• Enabling Culture & Support Structures

So, how conducive is the culture in your organization, and specifically in your team to foster risk appetite? Do people feel unfettered enough to tread the offbeat track? Or, is there a subtle unwritten rule that the “higher-ups” know best, and all they’ve got to do is fall in line like good boys and girls? Just to let you know, your hot-shot risk planning and quantification spreadsheets and dashboards ain’t gonna get you this Culture roll in! So, let’s look at few important areas you might want to address to have a truly enabling culture. I call it the 8-Fold Path to nurturing a sustainable risk-embracing culture!

The 8-Fold Path
  1. Communication Best Practices
  2. Cross-Functional Teams
  3. Sharing of Tacit Knowledge
  4. Acknowledgement & Appreciation
  5. Support and Bandwidth for Fledgeling Initiatives
  6. Healthy Competition and Audacious Challenges
  7. Channeling learning and feedback from wins and losses
  8. Capability/Competence Enhancement

Communication Best Practices
It is vital that you encourage transparency and trust-building at the core of all communication in your team. Wherever feasible, give people the freedom to express their opinions while actively being part of the decision formulating process. Encourage them to not just bring problems to you, but also come up with potential solutions. You can help in this case by asking well-framed non-directive questions that lead them to insights and new perspectives. Resist the urge to give ready made solutions, and turn these conversations into discussions that bring out brilliant ideas, and sometimes even more questions. Encourage expression of “healthy” disagreements and non-conformist ideas/opinions, but with ground rules in place. This will ensure that the “smart cookies” don’t end up hogging all the airtime in discussions. And also, ideas aren’t chopped off soon after they are articulated. 

Have you taken care to develop rapport with your folks to allow for bad news to reach you soon enough? And, how do you react when people confess they just don't know, or are clueless? What is your non-verbal language like when that happens?

If you think some of your team members may need training in assertive communication, don’t delay it further! Help them to develop skills in articulating and pitching their opinions firmly and at the same time respectfully. Not just within your team, but even with your customers.

Cross-Functional Teams
This one is luckily catching up big time in technology companies. Having cross functional teams can help you bring together diverse perspectives under one umbrella. Your job is to act as an enabler, and not the prima donna! So, recede to the background a little more than you’re used to, and allow the team to take ownership. Encourage collaborative behaviors with the right rewards, incentives and ground rules.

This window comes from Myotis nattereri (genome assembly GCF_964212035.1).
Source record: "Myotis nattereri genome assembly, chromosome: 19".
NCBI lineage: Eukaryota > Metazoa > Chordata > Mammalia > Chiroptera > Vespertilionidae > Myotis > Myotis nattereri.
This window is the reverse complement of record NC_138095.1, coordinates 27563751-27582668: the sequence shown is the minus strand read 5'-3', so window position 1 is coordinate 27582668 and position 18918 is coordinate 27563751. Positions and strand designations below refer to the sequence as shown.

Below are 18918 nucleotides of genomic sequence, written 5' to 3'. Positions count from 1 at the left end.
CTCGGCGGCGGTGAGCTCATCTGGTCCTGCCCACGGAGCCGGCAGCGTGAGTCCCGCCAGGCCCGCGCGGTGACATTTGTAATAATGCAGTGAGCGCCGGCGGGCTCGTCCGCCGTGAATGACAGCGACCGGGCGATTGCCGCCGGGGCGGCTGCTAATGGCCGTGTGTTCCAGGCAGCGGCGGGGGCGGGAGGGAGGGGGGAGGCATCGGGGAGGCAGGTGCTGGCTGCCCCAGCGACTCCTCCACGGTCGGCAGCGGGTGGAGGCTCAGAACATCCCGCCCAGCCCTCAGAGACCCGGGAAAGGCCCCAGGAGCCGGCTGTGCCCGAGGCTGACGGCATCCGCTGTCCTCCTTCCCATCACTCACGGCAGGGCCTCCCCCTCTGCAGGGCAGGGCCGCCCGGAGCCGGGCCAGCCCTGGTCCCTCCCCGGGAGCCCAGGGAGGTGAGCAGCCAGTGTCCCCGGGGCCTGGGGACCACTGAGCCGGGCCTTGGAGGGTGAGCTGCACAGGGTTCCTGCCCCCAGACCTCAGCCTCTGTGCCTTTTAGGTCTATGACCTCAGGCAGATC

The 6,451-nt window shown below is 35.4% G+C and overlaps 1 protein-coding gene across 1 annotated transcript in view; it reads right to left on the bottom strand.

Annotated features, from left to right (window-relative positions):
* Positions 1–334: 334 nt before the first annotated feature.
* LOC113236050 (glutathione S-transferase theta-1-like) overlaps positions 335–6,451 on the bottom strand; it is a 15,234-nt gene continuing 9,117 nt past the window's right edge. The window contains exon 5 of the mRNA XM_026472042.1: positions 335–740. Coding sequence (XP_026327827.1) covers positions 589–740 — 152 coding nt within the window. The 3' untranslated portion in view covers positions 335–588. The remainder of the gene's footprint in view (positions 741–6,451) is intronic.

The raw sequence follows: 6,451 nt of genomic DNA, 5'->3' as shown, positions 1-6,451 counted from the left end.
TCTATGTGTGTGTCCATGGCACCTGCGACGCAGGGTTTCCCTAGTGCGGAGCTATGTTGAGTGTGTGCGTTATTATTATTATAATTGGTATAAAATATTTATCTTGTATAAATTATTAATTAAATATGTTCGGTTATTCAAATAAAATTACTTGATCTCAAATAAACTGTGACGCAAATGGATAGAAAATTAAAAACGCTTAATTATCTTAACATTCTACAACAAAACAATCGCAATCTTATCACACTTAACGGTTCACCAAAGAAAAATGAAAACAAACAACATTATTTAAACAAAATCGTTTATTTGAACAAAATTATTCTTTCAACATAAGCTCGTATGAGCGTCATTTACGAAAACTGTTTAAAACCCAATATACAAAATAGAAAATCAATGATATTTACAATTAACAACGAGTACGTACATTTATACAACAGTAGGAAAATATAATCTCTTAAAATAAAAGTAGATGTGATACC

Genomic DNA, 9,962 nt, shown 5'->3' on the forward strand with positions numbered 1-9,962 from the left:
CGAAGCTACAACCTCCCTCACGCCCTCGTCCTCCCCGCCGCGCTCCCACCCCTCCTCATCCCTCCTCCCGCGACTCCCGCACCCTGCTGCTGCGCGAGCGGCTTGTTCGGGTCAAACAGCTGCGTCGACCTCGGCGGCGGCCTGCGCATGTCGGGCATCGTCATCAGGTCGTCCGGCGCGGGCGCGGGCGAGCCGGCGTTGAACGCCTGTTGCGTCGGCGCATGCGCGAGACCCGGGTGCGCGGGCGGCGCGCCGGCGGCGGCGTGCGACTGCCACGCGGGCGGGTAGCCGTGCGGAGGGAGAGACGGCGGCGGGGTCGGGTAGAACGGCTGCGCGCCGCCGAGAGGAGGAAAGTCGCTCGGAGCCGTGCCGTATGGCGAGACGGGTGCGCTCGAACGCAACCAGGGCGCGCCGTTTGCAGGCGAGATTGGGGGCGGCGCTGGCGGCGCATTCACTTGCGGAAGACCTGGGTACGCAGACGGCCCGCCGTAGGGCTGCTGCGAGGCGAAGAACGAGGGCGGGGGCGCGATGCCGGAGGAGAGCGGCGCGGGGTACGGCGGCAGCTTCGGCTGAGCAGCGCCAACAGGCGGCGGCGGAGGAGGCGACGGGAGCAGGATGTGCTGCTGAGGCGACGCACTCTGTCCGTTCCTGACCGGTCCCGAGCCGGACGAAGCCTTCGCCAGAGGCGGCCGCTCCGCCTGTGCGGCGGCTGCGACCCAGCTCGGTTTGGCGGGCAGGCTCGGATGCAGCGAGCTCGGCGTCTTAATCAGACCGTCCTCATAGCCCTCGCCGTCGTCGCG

Sharing of Tacit Knowledge
Yes, stories from the grand successes and failures in your department, organization and even beyond, have the power to inspire your folks. Much more than those hyped up metrics and targets you and your bosses love to talk about till the cows come home! So, in your interactions with the teams, bring in these experiences in the form of stories, anecdotes that you seem to be “casually” sharing by the way! Cleverly bring in metaphors, some unanswered questions and riddles… These can all help in generating those insights which suddenly seem to open many possibilities in their minds. And that is the real trigger for thinking different and radical. Yes, stop giving those cliched sermons about out-of-the-box thinking. Most of your team were anyway sleeping while you were pontificating! Provide the enabling environment and go sit in your box! For a change, the team will handle the rest more often than not!

And talking about sitting… Take a look at your office layout, and see what can be done to encourage free flow of communication and exchange of ideas. I’ll share more about it in a separate post!

Acknowledgement, Appreciation and Criticism 
Shoddy criticism and insufficient appreciation/acknowledgement can ground all your dreams for risk appetite in your team. Start behaving like an inspiring leader and stop acting like grumpy hostel wardens, waspish matrons and foul-tempered middle-school headmasters! Occasionally try installing good ideas in their minds, to enhance their own, and let them bask in the limelight when things go well. The reflected glory works much better for you.